What are the Arctic Ice Caps?
• The Polar Cap is the frozen waters of the Arctic Ocean, and the permantently frozen land masses located north of the boundary known as the Arctic Circle. A significant percentage of the Arctic
Ocean is frozen year round, and are referred to as the Arctic Ice Cap.
• The Arctic Circle is currently located at approximately 66 degrees latitude north of the Equator. However, this location is based on the tilt of the Earth, and can vary up to 2 degrees over thousands of yeas.
• The Artic Circle is the upper most point of the Suns travel during the
Earths seasonal transitions. Above this latitude, there is a period of time in the Winter where the Sun never rise above the horizon.
Equally, for an equal period of time in the Summer, around the
Summer equinox, the Sun never sets, and is above the horizon 24 hours a day.
Life in the Arctic Circle
The Arctic region of Earth is historically a bitter cold environment that is capped by formidable ice and snow, and is enveloped in total darkness during the Winter months. Despite these harsh conditions, the Arctic ecosystem is teeming with varied and complex life.
From plankton, algae, jellyfish, fish, whales, walrus, polar bears, and man, the arctic ecosystem is as varied and dependent on a stable environment, as any other on Earth.
Percentage wise, relatively few people actually live within the Arctic Circle.
Those that do, are generally descendant of the tribal peoples that settled in the regions after the crossings of land bridge.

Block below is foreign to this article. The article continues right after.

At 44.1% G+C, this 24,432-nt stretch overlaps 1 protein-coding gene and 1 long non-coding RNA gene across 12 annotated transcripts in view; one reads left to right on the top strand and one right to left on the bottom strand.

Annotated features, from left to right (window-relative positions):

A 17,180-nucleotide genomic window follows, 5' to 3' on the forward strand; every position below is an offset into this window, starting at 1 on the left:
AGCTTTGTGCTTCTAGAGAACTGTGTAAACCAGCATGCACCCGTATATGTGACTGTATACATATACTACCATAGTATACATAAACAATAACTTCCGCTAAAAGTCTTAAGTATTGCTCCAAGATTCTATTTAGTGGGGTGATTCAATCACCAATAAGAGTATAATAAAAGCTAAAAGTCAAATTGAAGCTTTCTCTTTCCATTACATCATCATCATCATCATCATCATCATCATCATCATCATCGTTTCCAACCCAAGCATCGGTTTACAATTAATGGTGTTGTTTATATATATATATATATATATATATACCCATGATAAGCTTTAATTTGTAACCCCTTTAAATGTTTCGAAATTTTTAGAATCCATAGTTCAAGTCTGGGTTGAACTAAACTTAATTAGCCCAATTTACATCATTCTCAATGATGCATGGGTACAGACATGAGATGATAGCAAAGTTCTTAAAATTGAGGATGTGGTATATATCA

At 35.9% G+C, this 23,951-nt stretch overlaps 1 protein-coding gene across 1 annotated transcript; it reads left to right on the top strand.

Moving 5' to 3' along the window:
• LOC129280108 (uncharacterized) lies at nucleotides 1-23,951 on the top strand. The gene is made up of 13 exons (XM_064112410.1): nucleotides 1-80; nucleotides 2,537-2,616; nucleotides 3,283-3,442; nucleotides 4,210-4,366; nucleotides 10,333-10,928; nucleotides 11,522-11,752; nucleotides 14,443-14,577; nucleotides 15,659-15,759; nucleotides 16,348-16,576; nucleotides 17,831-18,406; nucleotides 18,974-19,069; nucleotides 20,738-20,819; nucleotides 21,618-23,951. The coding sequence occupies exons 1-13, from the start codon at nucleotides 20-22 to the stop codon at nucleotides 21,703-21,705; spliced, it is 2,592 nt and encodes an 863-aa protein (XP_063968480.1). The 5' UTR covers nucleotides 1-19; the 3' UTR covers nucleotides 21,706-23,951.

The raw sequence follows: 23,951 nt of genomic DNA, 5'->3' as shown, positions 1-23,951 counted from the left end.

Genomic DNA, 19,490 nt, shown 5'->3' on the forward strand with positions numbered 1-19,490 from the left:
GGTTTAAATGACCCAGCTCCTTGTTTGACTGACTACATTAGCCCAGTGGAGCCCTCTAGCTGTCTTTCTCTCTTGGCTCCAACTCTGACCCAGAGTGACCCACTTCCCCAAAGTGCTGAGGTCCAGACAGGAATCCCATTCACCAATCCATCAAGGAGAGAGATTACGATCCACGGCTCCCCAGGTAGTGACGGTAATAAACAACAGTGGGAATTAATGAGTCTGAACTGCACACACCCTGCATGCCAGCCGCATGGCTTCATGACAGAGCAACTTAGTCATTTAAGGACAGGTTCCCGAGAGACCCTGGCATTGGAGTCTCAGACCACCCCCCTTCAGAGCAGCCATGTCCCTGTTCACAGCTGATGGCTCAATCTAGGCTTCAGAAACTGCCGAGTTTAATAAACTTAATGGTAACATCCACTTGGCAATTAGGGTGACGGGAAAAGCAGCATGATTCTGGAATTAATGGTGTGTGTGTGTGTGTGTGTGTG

Major Biotic Components
The Arctic ecosystem has a unique, complex food web that is fashioned by its distinctive plankton, animal species, and environmental factors.
Man (to a slight extent)
Major Abiotic Components
• Ice and Snow
– Due to the reflectivity of the snow & ice, combined with the low angle that sunlight comes in, the majority of the heat energy from the Sun is not absorbed by the Earth and is returned to space.
– As the tilt of the Earth greatly effects the amount of light and energy that the region absorbs, during the
Winter months, the Arctic region will go months without any sunlight at all, while during the Summer, the opposite it the case, and the region will have 24 hours of Sun.
– The Arctic Circle is for all intents and purposes, a desert due the arid conditions and lack of precipitation.
– Winds in the Arctic are typically light overall, however there are more storms, with higher winds in the
Russian Arctic than there are in the Canadian Arctic. In the Winter, winds can reach hurricane strength, and scour the existing snow pack, exposing areas of thin snow & ice, while creating large drifts in sheltered areas. What Impact Have Humans Had On The
Arctic Ice Caps?
The Polar Ice Cap is melting.
– As of Sept 16, 2012, the Arctic Ice cap was the lowest point on record.
– The yellow line outlines the average minimum extent over the last 30 years.
More CO2 has been found in the ice cores for the last 100 years, than in any other time in recent history.
A new “lake” has formed at the North Pole every year since 2003, as the ice melts.
How have Humans effected “Climate
• Burning of fossil fuels
– Fossil fuels are the decomposed remains of ancient organic life. – The most common form of fossil fuels would be petroleum oil, that is the remains of the dinosaur and other animal and plant life, that has been buried beneath layers of the Earths surface.
Over time, this material decomposes under the constant pressure and heat, and turns into fuels such as petroleum (oil), coal, and natural gas.
– Excavation of these fuels has drastically increased since the
“Industrial Revolution,” due to the need to power the mechanisms of the modern word.
How have Humans effected “Climate
– Deforestation is the act of clearing